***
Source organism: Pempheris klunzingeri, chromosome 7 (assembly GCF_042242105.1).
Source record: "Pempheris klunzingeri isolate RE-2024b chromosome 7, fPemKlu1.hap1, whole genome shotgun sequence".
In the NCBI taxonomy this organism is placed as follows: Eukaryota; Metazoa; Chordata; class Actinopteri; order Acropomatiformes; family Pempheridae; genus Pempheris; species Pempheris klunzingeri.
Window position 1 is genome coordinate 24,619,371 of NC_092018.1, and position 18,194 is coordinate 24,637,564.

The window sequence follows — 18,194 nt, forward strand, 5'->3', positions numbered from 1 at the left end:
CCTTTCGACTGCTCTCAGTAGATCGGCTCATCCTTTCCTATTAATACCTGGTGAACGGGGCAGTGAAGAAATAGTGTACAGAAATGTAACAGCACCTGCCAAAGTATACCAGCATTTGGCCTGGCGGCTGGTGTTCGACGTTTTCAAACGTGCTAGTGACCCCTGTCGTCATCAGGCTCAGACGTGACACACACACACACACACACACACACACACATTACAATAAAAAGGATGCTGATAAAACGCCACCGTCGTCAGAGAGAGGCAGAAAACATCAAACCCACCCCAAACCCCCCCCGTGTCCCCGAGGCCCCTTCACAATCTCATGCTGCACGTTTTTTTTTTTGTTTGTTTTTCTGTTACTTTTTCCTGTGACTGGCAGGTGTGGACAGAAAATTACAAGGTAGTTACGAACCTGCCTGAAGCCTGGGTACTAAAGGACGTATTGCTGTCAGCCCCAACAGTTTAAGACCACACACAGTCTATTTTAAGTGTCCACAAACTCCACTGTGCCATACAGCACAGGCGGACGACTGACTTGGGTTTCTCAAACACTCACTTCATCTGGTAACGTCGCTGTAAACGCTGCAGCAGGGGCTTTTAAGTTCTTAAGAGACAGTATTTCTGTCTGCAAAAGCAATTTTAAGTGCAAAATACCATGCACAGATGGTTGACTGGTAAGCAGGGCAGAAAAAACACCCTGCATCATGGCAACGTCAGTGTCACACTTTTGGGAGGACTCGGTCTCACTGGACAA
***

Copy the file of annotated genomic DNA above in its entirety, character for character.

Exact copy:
Source organism: Pempheris klunzingeri, chromosome 7 (assembly GCF_042242105.1).
Source record: "Pempheris klunzingeri isolate RE-2024b chromosome 7, fPemKlu1.hap1, whole genome shotgun sequence".
In the NCBI taxonomy this organism is placed as follows: Eukaryota; Metazoa; Chordata; class Actinopteri; order Acropomatiformes; family Pempheridae; genus Pempheris; species Pempheris klunzingeri.
Window position 1 is genome coordinate 24,619,371 of NC_092018.1, and position 18,194 is coordinate 24,637,564.

The window sequence follows — 18,194 nt, forward strand, 5'->3', positions numbered from 1 at the left end:
CCTTTCGACTGCTCTCAGTAGATCGGCTCATCCTTTCCTATTAATACCTGGTGAACGGGGCAGTGAAGAAATAGTGTACAGAAATGTAACAGCACCTGCCAAAGTATACCAGCATTTGGCCTGGCGGCTGGTGTTCGACGTTTTCAAACGTGCTAGTGACCCCTGTCGTCATCAGGCTCAGACGTGACACACACACACACACACACACACACACACATTACAATAAAAAGGATGCTGATAAAACGCCACCGTCGTCAGAGAGAGGCAGAAAACATCAAACCCACCCCAAACCCCCCCCGTGTCCCCGAGGCCCCTTCACAATCTCATGCTGCACGTTTTTTTTTTTGTTTGTTTTTCTGTTACTTTTTCCTGTGACTGGCAGGTGTGGACAGAAAATTACAAGGTAGTTACGAACCTGCCTGAAGCCTGGGTACTAAAGGACGTATTGCTGTCAGCCCCAACAGTTTAAGACCACACACAGTCTATTTTAAGTGTCCACAAACTCCACTGTGCCATACAGCACAGGCGGACGACTGACTTGGGTTTCTCAAACACTCACTTCATCTGGTAACGTCGCTGTAAACGCTGCAGCAGGGGCTTTTAAGTTCTTAAGAGACAGTATTTCTGTCTGCAAAAGCAATTTTAAGTGCAAAATACCATGCACAGATGGTTGACTGGTAAGCAGGGCAGAAAAAACACCCTGCATCATGGCAACGTCAGTGTCACACTTTTGGGAGGACTCGGTCTCACTGGACAA